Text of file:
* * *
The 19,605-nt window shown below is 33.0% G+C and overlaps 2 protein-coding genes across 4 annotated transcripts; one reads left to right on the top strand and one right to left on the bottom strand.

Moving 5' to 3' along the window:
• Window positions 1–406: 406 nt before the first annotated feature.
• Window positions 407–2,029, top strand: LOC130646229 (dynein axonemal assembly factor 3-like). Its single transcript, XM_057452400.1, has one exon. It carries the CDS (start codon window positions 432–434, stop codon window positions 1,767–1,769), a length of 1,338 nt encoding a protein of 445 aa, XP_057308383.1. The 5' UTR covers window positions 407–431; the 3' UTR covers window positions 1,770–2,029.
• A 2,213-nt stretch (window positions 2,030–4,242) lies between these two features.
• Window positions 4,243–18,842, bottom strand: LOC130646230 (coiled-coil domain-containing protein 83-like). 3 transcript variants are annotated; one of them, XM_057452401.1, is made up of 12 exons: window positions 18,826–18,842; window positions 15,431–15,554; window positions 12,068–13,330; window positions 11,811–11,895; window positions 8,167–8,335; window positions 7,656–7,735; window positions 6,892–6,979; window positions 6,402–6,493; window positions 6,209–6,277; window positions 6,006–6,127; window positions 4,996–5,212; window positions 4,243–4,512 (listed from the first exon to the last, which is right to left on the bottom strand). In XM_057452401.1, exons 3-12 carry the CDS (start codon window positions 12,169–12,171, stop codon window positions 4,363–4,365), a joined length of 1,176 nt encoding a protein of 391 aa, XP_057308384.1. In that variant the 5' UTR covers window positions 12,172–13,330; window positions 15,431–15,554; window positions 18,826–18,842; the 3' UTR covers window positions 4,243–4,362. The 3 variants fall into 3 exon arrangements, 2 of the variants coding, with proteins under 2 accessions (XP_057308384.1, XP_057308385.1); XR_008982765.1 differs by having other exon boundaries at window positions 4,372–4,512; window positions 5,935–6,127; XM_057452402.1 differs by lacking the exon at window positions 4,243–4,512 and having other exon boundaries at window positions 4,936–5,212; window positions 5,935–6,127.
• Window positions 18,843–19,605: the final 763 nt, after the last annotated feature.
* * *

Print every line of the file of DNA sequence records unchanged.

The 19,605-nt window shown below is 33.0% G+C and overlaps 2 protein-coding genes across 4 annotated transcripts; one reads left to right on the top strand and one right to left on the bottom strand.

Moving 5' to 3' along the window:
• Window positions 1–406: 406 nt before the first annotated feature.
• Window positions 407–2,029, top strand: LOC130646229 (dynein axonemal assembly factor 3-like). Its single transcript, XM_057452400.1, has one exon. It carries the CDS (start codon window positions 432–434, stop codon window positions 1,767–1,769), a length of 1,338 nt encoding a protein of 445 aa, XP_057308383.1. The 5' UTR covers window positions 407–431; the 3' UTR covers window positions 1,770–2,029.
• A 2,213-nt stretch (window positions 2,030–4,242) lies between these two features.
• Window positions 4,243–18,842, bottom strand: LOC130646230 (coiled-coil domain-containing protein 83-like). 3 transcript variants are annotated; one of them, XM_057452401.1, is made up of 12 exons: window positions 18,826–18,842; window positions 15,431–15,554; window positions 12,068–13,330; window positions 11,811–11,895; window positions 8,167–8,335; window positions 7,656–7,735; window positions 6,892–6,979; window positions 6,402–6,493; window positions 6,209–6,277; window positions 6,006–6,127; window positions 4,996–5,212; window positions 4,243–4,512 (listed from the first exon to the last, which is right to left on the bottom strand). In XM_057452401.1, exons 3-12 carry the CDS (start codon window positions 12,169–12,171, stop codon window positions 4,363–4,365), a joined length of 1,176 nt encoding a protein of 391 aa, XP_057308384.1. In that variant the 5' UTR covers window positions 12,172–13,330; window positions 15,431–15,554; window positions 18,826–18,842; the 3' UTR covers window positions 4,243–4,362. The 3 variants fall into 3 exon arrangements, 2 of the variants coding, with proteins under 2 accessions (XP_057308384.1, XP_057308385.1); XR_008982765.1 differs by having other exon boundaries at window positions 4,372–4,512; window positions 5,935–6,127; XM_057452402.1 differs by lacking the exon at window positions 4,243–4,512 and having other exon boundaries at window positions 4,936–5,212; window positions 5,935–6,127.
• Window positions 18,843–19,605: the final 763 nt, after the last annotated feature.